WIMBLEDON, England -- Serena Williams' fireworks display at Wimbledon might have been some 18 hours too late to celebrate the Fourth of July, but you can bet that Agnieszka Radwanska is concerned that Williams will repeat the show when the two women meet in the Wimbledon final.
Those 24 aces Williams fired against Victoria Azarenka, the No. 2 seed, on Centre Court in their semifinal is a Wimbledon record and aptly sums up Radwanska's dilemma before the final. She is a wonderful ball striker and her anticipation is so keen that she gets to countless balls she has no business reaching, but if you can't get a point started by getting string on the ball, those gifts are useless.
The flip side of Radwanska's dilemma is that her own serve is ... let's just say it's about what you'd expect from someone who is famous for how indolently she swings and how easy it is to tweet something between the time the ball leaves her racket and it lands on the other side. It's the kind of serve that ought to be easy pickings for Williams. If Williams jumps all over the serve, the prohibitive favorite -- even though her No. 6 seeding is three rungs below that of Radwanska -- will effectively shut down her opponent's strengths at both ends of the court.
Does that mean this is a hopeless cause for first-time Grand Slam finalist Radwanska, who could end up ranked No. 1 if she finds a way to pull off the upset?
Before you say yes, just remember the way Samantha Stosur shocked Williams in the final of the last U.S. Open. And keep in mind that grass is a unique surface that rewards two not-always-joined qualities: power and mobility.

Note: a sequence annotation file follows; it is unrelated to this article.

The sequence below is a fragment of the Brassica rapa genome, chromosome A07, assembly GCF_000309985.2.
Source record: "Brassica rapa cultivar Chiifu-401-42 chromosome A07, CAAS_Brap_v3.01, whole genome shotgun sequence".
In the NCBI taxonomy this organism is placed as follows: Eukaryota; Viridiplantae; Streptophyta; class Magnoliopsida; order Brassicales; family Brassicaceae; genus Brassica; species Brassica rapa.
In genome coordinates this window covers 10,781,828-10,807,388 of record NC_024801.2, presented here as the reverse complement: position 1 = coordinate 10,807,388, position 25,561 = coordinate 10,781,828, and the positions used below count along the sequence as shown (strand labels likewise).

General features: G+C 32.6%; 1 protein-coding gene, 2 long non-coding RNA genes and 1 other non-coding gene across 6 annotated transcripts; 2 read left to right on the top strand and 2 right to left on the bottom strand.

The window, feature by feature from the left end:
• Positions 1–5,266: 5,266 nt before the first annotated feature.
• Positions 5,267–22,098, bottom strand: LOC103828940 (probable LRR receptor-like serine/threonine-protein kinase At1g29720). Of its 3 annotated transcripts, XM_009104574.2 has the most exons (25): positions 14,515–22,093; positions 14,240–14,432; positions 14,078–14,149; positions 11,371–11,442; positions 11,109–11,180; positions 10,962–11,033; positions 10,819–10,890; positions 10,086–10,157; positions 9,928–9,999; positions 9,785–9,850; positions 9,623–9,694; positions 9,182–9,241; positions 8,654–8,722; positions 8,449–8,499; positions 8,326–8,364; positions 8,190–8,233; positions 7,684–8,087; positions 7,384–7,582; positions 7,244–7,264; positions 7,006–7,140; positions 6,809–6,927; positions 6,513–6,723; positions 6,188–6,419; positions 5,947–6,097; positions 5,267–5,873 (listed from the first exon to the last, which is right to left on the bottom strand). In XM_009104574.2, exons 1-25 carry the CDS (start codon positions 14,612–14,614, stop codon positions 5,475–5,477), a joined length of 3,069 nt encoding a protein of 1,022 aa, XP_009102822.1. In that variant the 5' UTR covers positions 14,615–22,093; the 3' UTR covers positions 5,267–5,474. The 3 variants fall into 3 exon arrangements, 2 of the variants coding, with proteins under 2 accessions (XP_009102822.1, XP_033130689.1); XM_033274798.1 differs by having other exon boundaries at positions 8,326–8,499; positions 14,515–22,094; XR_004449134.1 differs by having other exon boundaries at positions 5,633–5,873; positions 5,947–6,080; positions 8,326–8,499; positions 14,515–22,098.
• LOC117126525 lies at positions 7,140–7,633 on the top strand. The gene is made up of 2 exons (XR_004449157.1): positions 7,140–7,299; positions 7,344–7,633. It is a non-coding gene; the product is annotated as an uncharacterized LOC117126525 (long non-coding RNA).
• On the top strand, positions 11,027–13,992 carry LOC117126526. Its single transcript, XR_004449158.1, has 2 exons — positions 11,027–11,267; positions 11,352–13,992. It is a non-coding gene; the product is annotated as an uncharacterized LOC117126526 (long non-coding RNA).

Williams has a better combination of those two attributes, while Radwanska skews almost exclusively to mobility. That means her best chance to win rests on the hope that Williams misfires a lot more often than she has in the past two rounds.
It's not an entirely unrealistic wish. Williams struggled, mightily, against Zheng Jie, a player who is a lot closer to Radwanska's end of the spectrum than Williams'. The games of Zheng and Radwanska are as different as you can get from those of Williams' last two power-rich victims, defending champ Petra Kvitova and recently deposed No. 1 Azarenka, respectively.
Should Williams' timing be off, Radwanska will make her pay. The Polish popgun is an expert at getting players frustrated and tied up in mental and emotional knots because she knows how to deny them the rhythm they need to get comfortable. Angelique Kerber learned that in the semifinals, and in one narrow way Williams is even more vulnerable than Kerber. When her first-strike game is off, she doesn't have much of a Plan B.
There is another factor that must worry Radwanska fans. This is her first Grand Slam final, and she is playing one of the most experienced, intimidating players the women's game has ever produced. But Radwanska was the junior champion in 2005 and was a quarterfinalist twice before this year, so this isn't exactly her first county fair.
A lot of things would have to break Radwanska's way for her to win Saturday, but I wouldn't write her off as a sacrificial lamb. Williams is at that age, 30, when bad matches happen a little more frequently than at, say, Radwanska's age of 23.
"I played Serena a couple of times, but it was long ago," Radwanska said after her semifinal match. "She's a very tough opponent. [But] I think it doesn't matter who I'm going to play in the final. I think I don't really have anything to lose, so I'm just going to try my best."
A player with nothing to lose is a dangerous one. If Williams doesn't blow her out, it could be messy.